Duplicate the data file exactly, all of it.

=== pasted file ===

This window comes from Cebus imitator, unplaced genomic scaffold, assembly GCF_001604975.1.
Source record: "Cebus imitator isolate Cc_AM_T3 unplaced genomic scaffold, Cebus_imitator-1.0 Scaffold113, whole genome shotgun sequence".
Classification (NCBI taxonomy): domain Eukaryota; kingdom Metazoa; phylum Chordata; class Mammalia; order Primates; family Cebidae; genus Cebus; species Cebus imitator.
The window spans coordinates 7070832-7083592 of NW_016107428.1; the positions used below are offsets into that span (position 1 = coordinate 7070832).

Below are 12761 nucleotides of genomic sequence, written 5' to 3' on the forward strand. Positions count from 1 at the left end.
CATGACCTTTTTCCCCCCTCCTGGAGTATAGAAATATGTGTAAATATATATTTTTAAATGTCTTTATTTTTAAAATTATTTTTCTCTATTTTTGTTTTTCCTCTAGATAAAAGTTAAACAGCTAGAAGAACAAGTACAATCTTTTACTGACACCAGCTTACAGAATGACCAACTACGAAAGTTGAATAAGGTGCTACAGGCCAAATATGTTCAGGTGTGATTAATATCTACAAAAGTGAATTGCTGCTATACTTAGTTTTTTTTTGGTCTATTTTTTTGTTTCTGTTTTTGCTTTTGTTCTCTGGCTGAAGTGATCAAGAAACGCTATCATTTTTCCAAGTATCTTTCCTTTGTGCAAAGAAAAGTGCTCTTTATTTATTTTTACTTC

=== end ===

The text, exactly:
This window comes from Cebus imitator, unplaced genomic scaffold, assembly GCF_001604975.1.
Source record: "Cebus imitator isolate Cc_AM_T3 unplaced genomic scaffold, Cebus_imitator-1.0 Scaffold113, whole genome shotgun sequence".
Classification (NCBI taxonomy): domain Eukaryota; kingdom Metazoa; phylum Chordata; class Mammalia; order Primates; family Cebidae; genus Cebus; species Cebus imitator.
The window spans coordinates 7070832-7083592 of NW_016107428.1; the positions used below are offsets into that span (position 1 = coordinate 7070832).

Below are 12761 nucleotides of genomic sequence, written 5' to 3' on the forward strand. Positions count from 1 at the left end.
CATGACCTTTTTCCCCCCTCCTGGAGTATAGAAATATGTGTAAATATATATTTTTAAATGTCTTTATTTTTAAAATTATTTTTCTCTATTTTTGTTTTTCCTCTAGATAAAAGTTAAACAGCTAGAAGAACAAGTACAATCTTTTACTGACACCAGCTTACAGAATGACCAACTACGAAAGTTGAATAAGGTGCTACAGGCCAAATATGTTCAGGTGTGATTAATATCTACAAAAGTGAATTGCTGCTATACTTAGTTTTTTTTTGGTCTATTTTTTTGTTTCTGTTTTTGCTTTTGTTCTCTGGCTGAAGTGATCAAGAAACGCTATCATTTTTCCAAGTATCTTTCCTTTGTGCAAAGAAAAGTGCTCTTTATTTATTTTTACTTC